US midterm elections reflected a growing polarization of the electorate

US midterm elections and gubernatorial elections showed a growing polarization of the American electorate, RISS expert Ilya Kravchenko pointed out. Election day was marked by an unprecedented high turnout (more than 100 million people voted). There were several sensations during the election day: Democrats were able to defeat the political heavyweight Scott Walker in Wisconsin; Republican candidate Ted Cruz who was widely predicted to lose the elections narrowly won re-election as Senator for Texas; the Republicans also won unexpectedly in Florida.

The political scientist noted that almost all latest predictions for this midterm elections came true. Democrats who earned larger majority in Congress would certainly put a spoke in the wheels of the White House administration. This will not radically change the balance of power at the moment, but it will pave the way for a new political battle in 2020. Democrats may start impeachment proceedings against Donald Trump and summon members of the President's team without the consent of the minority party (this right is provided by the amendments adopted in 2015).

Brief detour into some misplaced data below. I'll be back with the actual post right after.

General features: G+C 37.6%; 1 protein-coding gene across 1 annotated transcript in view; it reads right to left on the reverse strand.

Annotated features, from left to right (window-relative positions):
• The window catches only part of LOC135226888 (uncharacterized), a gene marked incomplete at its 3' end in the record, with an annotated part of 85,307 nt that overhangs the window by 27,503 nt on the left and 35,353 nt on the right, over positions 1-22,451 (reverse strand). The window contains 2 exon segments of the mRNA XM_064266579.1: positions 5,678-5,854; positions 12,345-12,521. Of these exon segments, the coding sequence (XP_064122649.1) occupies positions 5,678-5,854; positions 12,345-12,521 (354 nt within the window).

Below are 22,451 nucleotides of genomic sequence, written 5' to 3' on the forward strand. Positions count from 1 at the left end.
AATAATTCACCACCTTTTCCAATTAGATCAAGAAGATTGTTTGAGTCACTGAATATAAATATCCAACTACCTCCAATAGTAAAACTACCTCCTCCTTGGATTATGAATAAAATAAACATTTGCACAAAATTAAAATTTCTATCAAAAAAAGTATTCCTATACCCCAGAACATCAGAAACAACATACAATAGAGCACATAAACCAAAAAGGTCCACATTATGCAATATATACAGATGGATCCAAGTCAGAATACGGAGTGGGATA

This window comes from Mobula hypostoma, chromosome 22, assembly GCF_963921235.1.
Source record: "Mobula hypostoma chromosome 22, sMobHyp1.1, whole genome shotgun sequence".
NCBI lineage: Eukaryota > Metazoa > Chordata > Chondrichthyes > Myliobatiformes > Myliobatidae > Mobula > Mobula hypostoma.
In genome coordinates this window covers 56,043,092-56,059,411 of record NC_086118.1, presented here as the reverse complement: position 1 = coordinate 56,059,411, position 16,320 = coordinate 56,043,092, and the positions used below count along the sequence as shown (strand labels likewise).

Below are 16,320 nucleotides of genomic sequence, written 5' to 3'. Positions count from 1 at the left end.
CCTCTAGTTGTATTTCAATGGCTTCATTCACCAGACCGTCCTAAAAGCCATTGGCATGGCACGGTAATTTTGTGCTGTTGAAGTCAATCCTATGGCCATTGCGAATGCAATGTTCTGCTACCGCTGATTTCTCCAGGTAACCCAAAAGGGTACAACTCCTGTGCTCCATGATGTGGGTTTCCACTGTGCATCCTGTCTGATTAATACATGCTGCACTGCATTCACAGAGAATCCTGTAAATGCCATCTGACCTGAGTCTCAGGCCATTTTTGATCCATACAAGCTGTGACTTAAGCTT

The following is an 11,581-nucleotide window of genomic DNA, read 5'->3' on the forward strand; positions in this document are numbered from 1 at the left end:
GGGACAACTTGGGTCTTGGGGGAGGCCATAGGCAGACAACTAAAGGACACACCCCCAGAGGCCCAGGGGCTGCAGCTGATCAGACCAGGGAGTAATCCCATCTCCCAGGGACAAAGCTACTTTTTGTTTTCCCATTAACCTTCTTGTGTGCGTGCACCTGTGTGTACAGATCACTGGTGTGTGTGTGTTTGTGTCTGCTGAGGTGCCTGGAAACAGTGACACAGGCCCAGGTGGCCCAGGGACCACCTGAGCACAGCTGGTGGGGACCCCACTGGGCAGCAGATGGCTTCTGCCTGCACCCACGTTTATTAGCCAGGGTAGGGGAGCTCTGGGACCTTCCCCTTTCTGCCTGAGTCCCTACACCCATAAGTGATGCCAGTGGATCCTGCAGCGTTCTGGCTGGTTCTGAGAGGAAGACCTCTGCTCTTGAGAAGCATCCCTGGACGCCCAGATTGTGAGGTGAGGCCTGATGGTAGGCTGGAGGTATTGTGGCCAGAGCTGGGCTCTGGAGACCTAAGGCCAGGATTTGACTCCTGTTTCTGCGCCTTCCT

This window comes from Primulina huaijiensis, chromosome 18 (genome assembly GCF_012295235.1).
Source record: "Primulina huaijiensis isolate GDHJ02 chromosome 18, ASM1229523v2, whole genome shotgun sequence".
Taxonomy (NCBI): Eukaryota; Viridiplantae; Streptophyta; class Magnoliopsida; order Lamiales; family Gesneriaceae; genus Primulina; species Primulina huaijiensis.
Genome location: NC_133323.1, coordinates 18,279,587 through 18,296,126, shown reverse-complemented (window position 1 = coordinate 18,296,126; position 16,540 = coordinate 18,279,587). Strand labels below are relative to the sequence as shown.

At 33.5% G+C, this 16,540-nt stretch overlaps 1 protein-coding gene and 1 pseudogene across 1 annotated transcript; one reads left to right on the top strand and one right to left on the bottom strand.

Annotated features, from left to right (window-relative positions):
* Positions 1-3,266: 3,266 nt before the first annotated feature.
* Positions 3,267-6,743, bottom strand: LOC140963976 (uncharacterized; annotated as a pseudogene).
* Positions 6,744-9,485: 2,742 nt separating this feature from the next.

"D.Trump is clearly has an intention to run for the presidential elections in 2020. In this regard, it is very interesting to follow the events in the 116th Congress, which will begin its work in January. If Trump previously failed to achieve consensus even within his own party, now it will be almost impossible for him to lobby his bills. On the other hand, initiatives coming from the Lower House will be blocked by Republicans in the Upper House. So the country can move to a new stage of political crisis, when the legislative branch of power will be blocked because of its own internal political battles. It is very interesting to observe how both parties will form their centrist cores," RISS expert underscored.

USA elections